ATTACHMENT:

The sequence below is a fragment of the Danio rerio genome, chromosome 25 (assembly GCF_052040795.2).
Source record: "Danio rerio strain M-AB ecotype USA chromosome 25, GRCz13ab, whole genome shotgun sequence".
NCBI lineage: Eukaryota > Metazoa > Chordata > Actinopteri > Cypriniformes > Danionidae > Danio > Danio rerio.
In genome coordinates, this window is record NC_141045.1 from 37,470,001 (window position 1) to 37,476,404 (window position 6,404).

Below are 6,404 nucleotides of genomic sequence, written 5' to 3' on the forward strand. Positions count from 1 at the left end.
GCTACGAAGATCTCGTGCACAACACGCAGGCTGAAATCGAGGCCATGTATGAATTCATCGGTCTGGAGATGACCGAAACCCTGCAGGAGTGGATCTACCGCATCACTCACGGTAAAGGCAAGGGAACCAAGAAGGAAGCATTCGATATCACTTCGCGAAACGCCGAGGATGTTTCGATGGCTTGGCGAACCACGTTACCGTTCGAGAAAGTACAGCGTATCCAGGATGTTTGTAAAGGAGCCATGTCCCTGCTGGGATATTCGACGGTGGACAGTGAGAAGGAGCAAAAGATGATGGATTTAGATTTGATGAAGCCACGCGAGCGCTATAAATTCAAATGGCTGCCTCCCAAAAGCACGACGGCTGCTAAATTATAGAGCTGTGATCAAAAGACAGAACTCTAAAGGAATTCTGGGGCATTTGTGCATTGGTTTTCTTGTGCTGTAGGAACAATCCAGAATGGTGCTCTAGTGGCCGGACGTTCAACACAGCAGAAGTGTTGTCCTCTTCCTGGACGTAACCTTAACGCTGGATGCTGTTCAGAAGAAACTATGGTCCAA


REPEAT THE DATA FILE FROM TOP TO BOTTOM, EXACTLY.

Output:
The sequence below is a fragment of the Danio rerio genome, chromosome 25 (assembly GCF_052040795.2).
Source record: "Danio rerio strain M-AB ecotype USA chromosome 25, GRCz13ab, whole genome shotgun sequence".
NCBI lineage: Eukaryota > Metazoa > Chordata > Actinopteri > Cypriniformes > Danionidae > Danio > Danio rerio.
In genome coordinates, this window is record NC_141045.1 from 37,470,001 (window position 1) to 37,476,404 (window position 6,404).

Below are 6,404 nucleotides of genomic sequence, written 5' to 3' on the forward strand. Positions count from 1 at the left end.
GCTACGAAGATCTCGTGCACAACACGCAGGCTGAAATCGAGGCCATGTATGAATTCATCGGTCTGGAGATGACCGAAACCCTGCAGGAGTGGATCTACCGCATCACTCACGGTAAAGGCAAGGGAACCAAGAAGGAAGCATTCGATATCACTTCGCGAAACGCCGAGGATGTTTCGATGGCTTGGCGAACCACGTTACCGTTCGAGAAAGTACAGCGTATCCAGGATGTTTGTAAAGGAGCCATGTCCCTGCTGGGATATTCGACGGTGGACAGTGAGAAGGAGCAAAAGATGATGGATTTAGATTTGATGAAGCCACGCGAGCGCTATAAATTCAAATGGCTGCCTCCCAAAAGCACGACGGCTGCTAAATTATAGAGCTGTGATCAAAAGACAGAACTCTAAAGGAATTCTGGGGCATTTGTGCATTGGTTTTCTTGTGCTGTAGGAACAATCCAGAATGGTGCTCTAGTGGCCGGACGTTCAACACAGCAGAAGTGTTGTCCTCTTCCTGGACGTAACCTTAACGCTGGATGCTGTTCAGAAGAAACTATGGTCCAA